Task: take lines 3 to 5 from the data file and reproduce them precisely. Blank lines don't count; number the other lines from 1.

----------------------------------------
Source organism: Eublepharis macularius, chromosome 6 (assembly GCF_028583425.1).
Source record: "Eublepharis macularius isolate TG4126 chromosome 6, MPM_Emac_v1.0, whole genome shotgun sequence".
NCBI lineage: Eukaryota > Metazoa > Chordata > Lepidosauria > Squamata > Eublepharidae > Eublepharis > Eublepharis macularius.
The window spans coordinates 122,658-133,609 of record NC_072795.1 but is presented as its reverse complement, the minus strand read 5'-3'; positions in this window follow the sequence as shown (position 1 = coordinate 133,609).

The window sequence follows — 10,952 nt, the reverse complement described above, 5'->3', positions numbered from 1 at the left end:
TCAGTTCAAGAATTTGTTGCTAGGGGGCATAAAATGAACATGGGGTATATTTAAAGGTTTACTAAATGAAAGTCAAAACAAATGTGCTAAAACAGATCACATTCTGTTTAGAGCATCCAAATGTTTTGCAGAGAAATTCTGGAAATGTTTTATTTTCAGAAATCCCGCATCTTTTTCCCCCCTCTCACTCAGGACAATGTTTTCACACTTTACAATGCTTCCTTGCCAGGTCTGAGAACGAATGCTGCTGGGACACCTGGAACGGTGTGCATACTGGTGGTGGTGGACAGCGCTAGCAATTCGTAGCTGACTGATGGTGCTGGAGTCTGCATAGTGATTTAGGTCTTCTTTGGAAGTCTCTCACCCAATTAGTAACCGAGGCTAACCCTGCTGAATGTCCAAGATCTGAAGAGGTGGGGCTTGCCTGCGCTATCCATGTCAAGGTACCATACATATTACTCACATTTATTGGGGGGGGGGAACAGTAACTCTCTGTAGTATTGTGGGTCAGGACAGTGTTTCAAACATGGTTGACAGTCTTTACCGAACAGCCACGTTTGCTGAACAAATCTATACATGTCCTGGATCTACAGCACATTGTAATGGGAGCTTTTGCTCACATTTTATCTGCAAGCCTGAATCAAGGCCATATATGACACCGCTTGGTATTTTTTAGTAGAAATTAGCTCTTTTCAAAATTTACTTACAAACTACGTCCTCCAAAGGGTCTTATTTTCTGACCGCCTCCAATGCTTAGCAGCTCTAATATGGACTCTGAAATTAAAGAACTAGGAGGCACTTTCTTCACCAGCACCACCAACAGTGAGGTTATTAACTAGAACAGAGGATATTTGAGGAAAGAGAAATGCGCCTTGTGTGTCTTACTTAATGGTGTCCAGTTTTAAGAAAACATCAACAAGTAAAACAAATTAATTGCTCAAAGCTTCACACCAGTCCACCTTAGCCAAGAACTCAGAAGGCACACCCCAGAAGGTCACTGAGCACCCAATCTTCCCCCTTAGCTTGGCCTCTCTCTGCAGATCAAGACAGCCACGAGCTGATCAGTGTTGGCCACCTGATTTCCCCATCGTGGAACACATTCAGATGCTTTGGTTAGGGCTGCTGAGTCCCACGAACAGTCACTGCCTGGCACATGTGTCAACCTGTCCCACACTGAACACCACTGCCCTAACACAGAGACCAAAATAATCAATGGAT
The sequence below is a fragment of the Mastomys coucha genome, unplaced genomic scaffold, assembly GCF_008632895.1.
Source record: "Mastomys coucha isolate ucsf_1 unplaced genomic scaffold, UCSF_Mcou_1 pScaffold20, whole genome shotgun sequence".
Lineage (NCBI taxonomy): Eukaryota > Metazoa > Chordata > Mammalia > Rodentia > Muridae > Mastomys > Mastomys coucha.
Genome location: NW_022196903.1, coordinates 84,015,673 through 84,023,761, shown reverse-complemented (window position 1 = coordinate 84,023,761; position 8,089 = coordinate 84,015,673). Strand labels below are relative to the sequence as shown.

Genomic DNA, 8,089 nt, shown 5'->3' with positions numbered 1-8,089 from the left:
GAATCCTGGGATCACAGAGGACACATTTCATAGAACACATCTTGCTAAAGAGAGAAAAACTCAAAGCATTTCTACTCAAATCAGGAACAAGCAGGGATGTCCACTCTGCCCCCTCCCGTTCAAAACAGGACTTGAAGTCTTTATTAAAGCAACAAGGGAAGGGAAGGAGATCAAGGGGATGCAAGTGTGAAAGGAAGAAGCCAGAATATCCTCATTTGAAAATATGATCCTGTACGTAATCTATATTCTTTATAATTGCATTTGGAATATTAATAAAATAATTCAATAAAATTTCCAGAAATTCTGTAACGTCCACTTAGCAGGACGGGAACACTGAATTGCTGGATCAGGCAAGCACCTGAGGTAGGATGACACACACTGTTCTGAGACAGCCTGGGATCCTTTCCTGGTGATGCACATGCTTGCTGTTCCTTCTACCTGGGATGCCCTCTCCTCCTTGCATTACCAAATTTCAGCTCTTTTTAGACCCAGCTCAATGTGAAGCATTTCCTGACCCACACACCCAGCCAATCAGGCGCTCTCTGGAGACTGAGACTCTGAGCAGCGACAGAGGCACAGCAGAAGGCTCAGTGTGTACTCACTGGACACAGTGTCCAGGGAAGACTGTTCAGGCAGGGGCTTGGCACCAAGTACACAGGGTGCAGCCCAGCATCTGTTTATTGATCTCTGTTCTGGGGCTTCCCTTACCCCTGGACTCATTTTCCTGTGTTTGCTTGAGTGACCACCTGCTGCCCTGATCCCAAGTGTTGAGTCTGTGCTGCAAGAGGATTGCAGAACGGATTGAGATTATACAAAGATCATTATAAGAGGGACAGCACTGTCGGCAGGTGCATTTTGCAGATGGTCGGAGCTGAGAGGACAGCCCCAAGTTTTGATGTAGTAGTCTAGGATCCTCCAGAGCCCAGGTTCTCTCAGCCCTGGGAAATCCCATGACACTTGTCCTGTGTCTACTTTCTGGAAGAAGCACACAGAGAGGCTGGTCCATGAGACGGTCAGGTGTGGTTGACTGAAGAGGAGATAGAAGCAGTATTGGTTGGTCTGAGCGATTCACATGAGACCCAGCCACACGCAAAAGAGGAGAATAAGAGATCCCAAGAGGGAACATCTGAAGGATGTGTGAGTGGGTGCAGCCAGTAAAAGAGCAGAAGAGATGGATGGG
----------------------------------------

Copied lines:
NCBI lineage: Eukaryota > Metazoa > Chordata > Lepidosauria > Squamata > Eublepharidae > Eublepharis > Eublepharis macularius.
The window spans coordinates 122,658-133,609 of record NC_072795.1 but is presented as its reverse complement, the minus strand read 5'-3'; positions in this window follow the sequence as shown (position 1 = coordinate 133,609).

The window sequence follows — 10,952 nt, the reverse complement described above, 5'->3', positions numbered from 1 at the left end: